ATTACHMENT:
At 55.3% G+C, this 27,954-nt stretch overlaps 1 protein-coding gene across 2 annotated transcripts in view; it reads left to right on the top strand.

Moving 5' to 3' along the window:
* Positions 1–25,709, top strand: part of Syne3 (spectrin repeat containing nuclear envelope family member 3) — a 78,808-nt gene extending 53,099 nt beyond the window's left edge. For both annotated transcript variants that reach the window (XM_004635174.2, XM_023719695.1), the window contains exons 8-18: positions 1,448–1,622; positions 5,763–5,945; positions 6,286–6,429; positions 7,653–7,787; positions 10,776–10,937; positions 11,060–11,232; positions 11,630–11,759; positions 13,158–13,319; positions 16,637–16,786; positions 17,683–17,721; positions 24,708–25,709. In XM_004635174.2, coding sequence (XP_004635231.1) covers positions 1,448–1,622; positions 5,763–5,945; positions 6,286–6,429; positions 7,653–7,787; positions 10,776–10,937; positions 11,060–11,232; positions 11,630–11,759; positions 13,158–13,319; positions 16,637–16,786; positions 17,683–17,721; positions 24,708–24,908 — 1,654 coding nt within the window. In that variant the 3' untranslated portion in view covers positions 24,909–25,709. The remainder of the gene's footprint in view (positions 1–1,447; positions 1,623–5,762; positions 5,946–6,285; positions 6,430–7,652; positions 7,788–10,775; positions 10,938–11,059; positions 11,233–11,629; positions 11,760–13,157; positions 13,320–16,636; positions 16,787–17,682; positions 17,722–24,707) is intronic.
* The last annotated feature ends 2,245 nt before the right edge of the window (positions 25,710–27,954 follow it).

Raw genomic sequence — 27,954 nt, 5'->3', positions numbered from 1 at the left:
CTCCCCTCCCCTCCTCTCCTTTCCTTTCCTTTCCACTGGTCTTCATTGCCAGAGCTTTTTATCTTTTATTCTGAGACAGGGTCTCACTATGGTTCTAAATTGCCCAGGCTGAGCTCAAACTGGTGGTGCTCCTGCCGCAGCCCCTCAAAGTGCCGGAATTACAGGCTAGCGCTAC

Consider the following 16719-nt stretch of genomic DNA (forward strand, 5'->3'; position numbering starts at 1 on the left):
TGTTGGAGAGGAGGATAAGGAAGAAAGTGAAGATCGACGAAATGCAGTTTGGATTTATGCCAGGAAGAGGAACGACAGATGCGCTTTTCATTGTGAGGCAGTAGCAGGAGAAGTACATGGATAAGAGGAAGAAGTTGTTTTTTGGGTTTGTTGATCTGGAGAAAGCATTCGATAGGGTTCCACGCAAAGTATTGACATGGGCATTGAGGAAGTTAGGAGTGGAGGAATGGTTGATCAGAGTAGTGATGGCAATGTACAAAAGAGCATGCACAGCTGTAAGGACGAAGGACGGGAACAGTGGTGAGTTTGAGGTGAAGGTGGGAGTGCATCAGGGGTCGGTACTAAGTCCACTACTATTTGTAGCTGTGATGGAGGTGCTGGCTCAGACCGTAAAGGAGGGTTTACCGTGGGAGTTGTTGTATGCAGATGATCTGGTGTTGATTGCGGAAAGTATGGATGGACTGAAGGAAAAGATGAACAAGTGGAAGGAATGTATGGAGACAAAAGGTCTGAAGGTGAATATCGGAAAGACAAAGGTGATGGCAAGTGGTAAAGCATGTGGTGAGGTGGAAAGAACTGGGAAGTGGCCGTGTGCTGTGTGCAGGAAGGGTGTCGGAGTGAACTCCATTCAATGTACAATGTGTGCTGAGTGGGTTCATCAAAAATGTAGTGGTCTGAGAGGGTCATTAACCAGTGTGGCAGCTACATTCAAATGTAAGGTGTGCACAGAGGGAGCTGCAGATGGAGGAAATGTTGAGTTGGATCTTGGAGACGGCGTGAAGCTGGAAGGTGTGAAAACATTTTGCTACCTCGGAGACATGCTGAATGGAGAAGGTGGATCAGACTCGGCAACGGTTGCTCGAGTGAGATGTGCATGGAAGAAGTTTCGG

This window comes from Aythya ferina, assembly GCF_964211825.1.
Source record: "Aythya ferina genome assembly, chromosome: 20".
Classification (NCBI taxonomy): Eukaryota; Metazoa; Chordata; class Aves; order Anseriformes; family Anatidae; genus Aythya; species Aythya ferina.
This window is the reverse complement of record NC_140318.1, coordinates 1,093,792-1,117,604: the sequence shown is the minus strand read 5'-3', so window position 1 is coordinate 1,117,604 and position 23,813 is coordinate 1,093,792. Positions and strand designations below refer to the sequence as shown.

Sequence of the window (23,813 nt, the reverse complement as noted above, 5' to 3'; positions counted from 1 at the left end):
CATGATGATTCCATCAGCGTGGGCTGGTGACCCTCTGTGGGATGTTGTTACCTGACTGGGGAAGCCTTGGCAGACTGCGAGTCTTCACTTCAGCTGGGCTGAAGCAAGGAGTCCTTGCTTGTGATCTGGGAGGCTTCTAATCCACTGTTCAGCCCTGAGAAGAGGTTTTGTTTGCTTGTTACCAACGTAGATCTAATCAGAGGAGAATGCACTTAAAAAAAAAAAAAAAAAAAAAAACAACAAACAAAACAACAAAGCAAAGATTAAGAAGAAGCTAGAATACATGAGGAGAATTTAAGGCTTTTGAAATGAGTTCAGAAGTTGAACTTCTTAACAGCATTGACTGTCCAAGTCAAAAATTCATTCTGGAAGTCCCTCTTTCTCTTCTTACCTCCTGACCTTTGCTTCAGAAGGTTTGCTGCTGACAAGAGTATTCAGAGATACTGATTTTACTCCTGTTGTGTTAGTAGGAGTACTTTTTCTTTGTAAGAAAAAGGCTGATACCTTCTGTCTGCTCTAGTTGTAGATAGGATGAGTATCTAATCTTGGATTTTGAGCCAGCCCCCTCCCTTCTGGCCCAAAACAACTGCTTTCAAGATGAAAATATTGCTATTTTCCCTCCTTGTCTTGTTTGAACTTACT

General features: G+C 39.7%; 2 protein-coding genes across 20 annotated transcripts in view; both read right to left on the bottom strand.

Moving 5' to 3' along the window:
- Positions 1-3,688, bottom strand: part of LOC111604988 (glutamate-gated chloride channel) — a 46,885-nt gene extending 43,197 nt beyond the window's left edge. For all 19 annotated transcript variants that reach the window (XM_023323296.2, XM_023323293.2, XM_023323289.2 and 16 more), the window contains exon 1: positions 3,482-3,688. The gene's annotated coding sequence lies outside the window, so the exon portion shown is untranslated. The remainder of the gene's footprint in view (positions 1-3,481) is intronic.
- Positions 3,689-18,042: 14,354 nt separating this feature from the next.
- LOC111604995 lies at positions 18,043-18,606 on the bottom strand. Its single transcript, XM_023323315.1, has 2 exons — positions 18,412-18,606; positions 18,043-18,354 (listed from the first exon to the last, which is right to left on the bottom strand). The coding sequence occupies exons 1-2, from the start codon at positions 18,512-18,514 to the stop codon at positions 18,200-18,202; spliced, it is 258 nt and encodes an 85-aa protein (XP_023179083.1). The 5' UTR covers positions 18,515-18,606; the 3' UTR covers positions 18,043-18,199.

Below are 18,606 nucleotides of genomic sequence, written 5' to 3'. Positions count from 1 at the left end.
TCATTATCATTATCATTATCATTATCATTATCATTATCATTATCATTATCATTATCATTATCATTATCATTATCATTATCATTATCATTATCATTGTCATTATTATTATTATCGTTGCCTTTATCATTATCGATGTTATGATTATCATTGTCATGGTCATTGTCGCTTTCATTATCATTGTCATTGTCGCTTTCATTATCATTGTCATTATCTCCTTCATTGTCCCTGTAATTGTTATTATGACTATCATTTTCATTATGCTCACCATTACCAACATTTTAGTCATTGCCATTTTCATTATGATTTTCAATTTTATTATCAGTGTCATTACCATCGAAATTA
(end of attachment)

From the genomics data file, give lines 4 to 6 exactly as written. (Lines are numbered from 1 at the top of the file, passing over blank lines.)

* The last annotated feature ends 2,245 nt before the right edge of the window (positions 25,710–27,954 follow it).

Raw genomic sequence — 27,954 nt, 5'->3', positions numbered from 1 at the left:
CTCCCCTCCCCTCCTCTCCTTTCCTTTCCTTTCCACTGGTCTTCATTGCCAGAGCTTTTTATCTTTTATTCTGAGACAGGGTCTCACTATGGTTCTAAATTGCCCAGGCTGAGCTCAAACTGGTGGTGCTCCTGCCGCAGCCCCTCAAAGTGCCGGAATTACAGGCTAGCGCTAC